1988 Jaguar XJ41 Prototype Targa Top Coupé

A replacement for the E-Type had been on the stocks for some time, and the basic design was continuously improved and kept up to date with suitable modification. By the time the E-Type Series III appeared in 1970 there were already full size mock-ups, using cues from the Series III, for proposed replacements. None of them was considered for production and, as we know, the XJS was launched as the new sports car in 1975.

In the early 1980s Jaguar started looking at a replacement for the XJS. The new cars were coded XJ41 (targa top coupé version) and XJ42 (convertible version).

Test cars (mules) were built using both XJS and XJ40 underpinnings, but the XJ41/2 body in white (BIW) was completely new – the concept work was done by Jaguar, and the detail design work and tooling was completed at Karmann in Osnabruck.

The AJ6 engine (launched in 1983 in the XJS Cabriolet) was used together with new front and rear suspension systems, although the rear suspension was later changed to a modified version of the rear suspension from the XJ40.

Karmann built three running cars: this black coupé, a silver one and a red convertible.

The XJ41 had started life as quite a lean machine, but as the project evolved the car gained weight and bulk as more equipment and variants were added. It was modified to allow for every possible combination of: Normally Aspirated or Turbo charged engines; All Wheel Drive or Rear Wheel Drive; manual or automatic gearboxes and, targa top or convertible body styles.

During 1988 the car was shown at several clinics, and the positive results buoyed Jaguar’s confidence in the project. Mock-ups of the car were clearly admired by all who saw them; this was a very attractive car for the 1990s and would not disgrace Jaguar in any way.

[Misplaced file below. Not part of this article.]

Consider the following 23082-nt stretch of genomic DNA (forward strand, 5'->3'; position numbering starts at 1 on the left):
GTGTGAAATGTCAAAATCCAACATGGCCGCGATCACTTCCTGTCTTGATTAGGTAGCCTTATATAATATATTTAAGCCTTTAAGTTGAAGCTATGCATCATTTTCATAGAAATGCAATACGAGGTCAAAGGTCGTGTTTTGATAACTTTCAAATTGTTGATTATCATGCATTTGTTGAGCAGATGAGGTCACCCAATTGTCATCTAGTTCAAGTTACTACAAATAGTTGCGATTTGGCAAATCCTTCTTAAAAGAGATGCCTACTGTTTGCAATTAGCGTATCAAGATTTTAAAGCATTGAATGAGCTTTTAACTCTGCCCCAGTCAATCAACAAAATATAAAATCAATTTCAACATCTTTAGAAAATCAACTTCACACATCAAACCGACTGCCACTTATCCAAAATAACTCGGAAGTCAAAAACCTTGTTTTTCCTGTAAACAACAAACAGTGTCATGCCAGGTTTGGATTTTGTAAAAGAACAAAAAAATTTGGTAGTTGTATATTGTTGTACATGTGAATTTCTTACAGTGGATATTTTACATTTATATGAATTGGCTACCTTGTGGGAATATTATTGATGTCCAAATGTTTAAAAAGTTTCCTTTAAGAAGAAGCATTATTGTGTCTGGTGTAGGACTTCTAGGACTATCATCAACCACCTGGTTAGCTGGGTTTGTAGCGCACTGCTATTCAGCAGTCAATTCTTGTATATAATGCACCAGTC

Design of the car had been started while Jaguar was part of BL and continued after Jaguar had been privatised. Ford purchased Jaguar at the end of 1989 and every aspect of the Company, and every project, was put under microscopic scrutiny. Ford’s management decided to make the quality of the cars already in production their priority, and the XJ41/42 programme was cancelled in 1990.

Under Ford’s ownership Jaguar produced a much improved, facelifted, version of the XJS and the model was ultimately to remain in production for 20 years.

Under the project code X100, Jaguar’s own design team at Whitley, led by Fergus Pollock, came up with a completely new design, to replace the XJS, which was launched as the XK8 in 1996.

Classic & Sports Car published a full page on XJ41 and XJ42 titled  XJ41 The Missing Link as part of a 25th anniversary story on XK8

Chassis Number: SATTGAFE9AAXP0065

Owner: The Jaguar Daimler Heritage Trust

Inventory Number: 99/J.54